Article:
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    Jan 14, 2006

    At Big Lots I get packs of about 5 squishy heads with a bit of yarn hair. They aren't gooey but almost like densely filled bean bags - but only 1/2 inch tall. You can squish the heads and nobody can even see them.
     
  8. kmcole4

    kmcole4 Rookie

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    Jan 18, 2006

    Thanks for the great ideas~

    I am meeting with his mom tommorrow to touch base more formally!
     
  9. JenPooh

    JenPooh Virtuoso

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    Jan 19, 2006

    I have a 4 year old who is like this and I have found she gets very over stimulated easily.
     
  10. edukidds

    edukidds Rookie

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    Jan 20, 2006

    Wow! I wish I had 16 students! I have 26 students this year I In Chicago, I could have up to 32 before they open a new class) and one severely "fidgety" boy. He cannot sit for 3 minutes ... he's up and running around, sliding on his belly on the floor to the door, swinging his arms like a windmill, bugging the other kids, SHOUTING out - all while I'm trying to teach.

    I have tried ignoring the behavior (when he's not being too disruptive) and it works - sometimes.

    I have taken away privileges such as bikes at recess, time-outs (where he does work/an activity ALONE - otherwise he will get up and walk around), and I have asked him to leave an activity when he is being disruptive.

    I have implemented a lot of positive strategies in my classroom to encourage positive behavior ... I am hoping that this will pay off the longterm. I also find that pointing out a child who is doing the right thing "I love how Annie is sitting on the rug" makes the other kids more quiet than yelling at the kids who are not good.

    1) Tree of Kindness (a tree painted on a bulletin board or made of paper - branches ONLY, the kids earn leaves when they are caught being KIND, and put their names on them which are then stuck on the tree)
    2) Coins that say "I've been caught being good" - I give them out at any time of day, when I catch a kid being good.
    3) Weekly prizes from my "school store" - they earn a prize for 3, 4, or 5 days of good behavior.

    He is relentless, but I feel something is really wrong with him - he cannot control himself (moving, shouting, etc.) and he needs help. Luckily, he is a bright student. I am currently trying to get him some services.

    Hope this helps! :D
     
  11. Youngteacher226

    Youngteacher226 Enthusiast

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    Jan 20, 2006

    kmcole4, one quick suggestion, a reward system doesn't have to be for one child, like you don't have to single him out, do the reward system for the WHOLE class. This will make the restless kids want to be recognized for good behavior and this will make the okay kids get the other kids to do better. Try it, it can't hurt, it can only help.:D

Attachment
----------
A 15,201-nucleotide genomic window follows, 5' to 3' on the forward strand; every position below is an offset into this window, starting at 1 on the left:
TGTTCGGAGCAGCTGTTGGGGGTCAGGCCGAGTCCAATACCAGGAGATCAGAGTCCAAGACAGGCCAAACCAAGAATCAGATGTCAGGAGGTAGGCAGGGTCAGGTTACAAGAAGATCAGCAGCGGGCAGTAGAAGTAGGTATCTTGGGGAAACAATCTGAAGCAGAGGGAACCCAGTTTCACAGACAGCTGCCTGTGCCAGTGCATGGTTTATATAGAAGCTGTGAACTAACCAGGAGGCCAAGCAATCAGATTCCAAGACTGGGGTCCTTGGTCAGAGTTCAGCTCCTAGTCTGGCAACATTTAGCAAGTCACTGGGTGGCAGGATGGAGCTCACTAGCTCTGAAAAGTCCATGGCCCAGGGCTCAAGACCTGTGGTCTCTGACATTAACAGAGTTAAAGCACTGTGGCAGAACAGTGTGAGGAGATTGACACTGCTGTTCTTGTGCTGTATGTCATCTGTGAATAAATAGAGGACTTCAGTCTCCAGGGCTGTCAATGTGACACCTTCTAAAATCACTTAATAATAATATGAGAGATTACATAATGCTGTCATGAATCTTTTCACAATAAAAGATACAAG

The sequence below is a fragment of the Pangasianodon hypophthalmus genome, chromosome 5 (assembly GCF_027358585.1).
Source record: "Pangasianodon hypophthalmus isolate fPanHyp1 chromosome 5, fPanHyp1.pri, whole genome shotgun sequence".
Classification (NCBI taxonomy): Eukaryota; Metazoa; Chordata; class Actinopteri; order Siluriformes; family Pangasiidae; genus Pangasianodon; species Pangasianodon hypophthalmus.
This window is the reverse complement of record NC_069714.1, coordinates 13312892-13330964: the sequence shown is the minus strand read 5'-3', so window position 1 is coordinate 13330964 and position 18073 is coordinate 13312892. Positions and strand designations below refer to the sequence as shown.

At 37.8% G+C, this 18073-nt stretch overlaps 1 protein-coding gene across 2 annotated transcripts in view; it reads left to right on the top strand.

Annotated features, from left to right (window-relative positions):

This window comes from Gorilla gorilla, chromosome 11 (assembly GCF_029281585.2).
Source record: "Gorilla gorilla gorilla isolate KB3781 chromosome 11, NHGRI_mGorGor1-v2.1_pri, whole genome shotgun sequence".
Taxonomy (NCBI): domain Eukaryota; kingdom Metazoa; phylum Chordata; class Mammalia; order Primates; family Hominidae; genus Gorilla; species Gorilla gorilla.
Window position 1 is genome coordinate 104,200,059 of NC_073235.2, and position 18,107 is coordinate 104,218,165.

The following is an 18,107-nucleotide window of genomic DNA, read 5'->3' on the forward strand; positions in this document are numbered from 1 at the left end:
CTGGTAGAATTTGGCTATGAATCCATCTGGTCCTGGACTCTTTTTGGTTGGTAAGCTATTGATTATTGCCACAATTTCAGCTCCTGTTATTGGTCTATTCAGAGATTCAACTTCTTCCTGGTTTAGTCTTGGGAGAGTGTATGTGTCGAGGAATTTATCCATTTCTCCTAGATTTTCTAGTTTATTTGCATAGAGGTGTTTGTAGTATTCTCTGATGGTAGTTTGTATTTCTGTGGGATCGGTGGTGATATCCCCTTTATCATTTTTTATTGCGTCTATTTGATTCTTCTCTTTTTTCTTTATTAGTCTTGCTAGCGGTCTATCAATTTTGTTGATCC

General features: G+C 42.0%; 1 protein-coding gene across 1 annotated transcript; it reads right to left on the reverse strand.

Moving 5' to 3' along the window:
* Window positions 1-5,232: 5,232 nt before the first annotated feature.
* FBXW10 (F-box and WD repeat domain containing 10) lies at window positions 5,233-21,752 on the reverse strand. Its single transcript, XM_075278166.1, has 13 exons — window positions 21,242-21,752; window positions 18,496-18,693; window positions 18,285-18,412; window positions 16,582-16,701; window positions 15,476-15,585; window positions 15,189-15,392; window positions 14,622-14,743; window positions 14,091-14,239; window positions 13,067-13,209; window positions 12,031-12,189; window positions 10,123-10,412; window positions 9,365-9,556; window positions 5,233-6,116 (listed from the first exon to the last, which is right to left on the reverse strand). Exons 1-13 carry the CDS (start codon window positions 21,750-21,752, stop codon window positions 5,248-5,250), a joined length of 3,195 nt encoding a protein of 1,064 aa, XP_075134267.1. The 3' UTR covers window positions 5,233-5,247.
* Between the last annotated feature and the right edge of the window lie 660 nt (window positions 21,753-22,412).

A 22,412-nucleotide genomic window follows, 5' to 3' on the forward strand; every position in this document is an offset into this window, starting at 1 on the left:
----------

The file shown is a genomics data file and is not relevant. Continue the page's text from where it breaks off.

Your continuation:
12. Jumama

    Jumama Rookie

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    Jan 24, 2006

    A great trick I learned years ago was to allow my kids to "finger Knit". It keeps them from zooming around the tables and is GReat for fine motor development.
     
  13. KimberlyBest

    KimberlyBest Comrade

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    Jan 27, 2006

    Hey, I have this same child in my room! Unfortunately, he does get singled out - by the other children. It's very hard to not 'notice'. His mother and I have come up with a few things we are trying, I remind him that his hands are to be on his own body or on "Patience" (a stuffed frog he keeps with him so that he can touch it instead of another student). If I have to call him down for touching another student (usually wants to "pet" others or sometimes push them - his actions span from mild to wild) - I give him two choices - "You may either keep your hands to yourself or sit on them for 1 minute". This sitting on his hands really seems to help at times. He is more cognizant that his hands are the culprit. When I'm teaching and he starts wiggling I cross my hands over my chest as a reminder.

    This particular student also hurts others at times - he has no idea what "hurt" means though. He doesn't make the connection that if I headbutt you it will cause pain. We are working with him daily. One policy I do have is - if he causes himself or another student to be in danger he is gone for the day. Unfortunately, his Mom is at her wits end on what to do with him too. I feel bad sending him home because the poor lady is doing everything she can to help him (he is allergic to EVERYTHING! was born early with problems, born in to a marriage with parents who could not get along - they are now divorced with no help from Dad, etc.)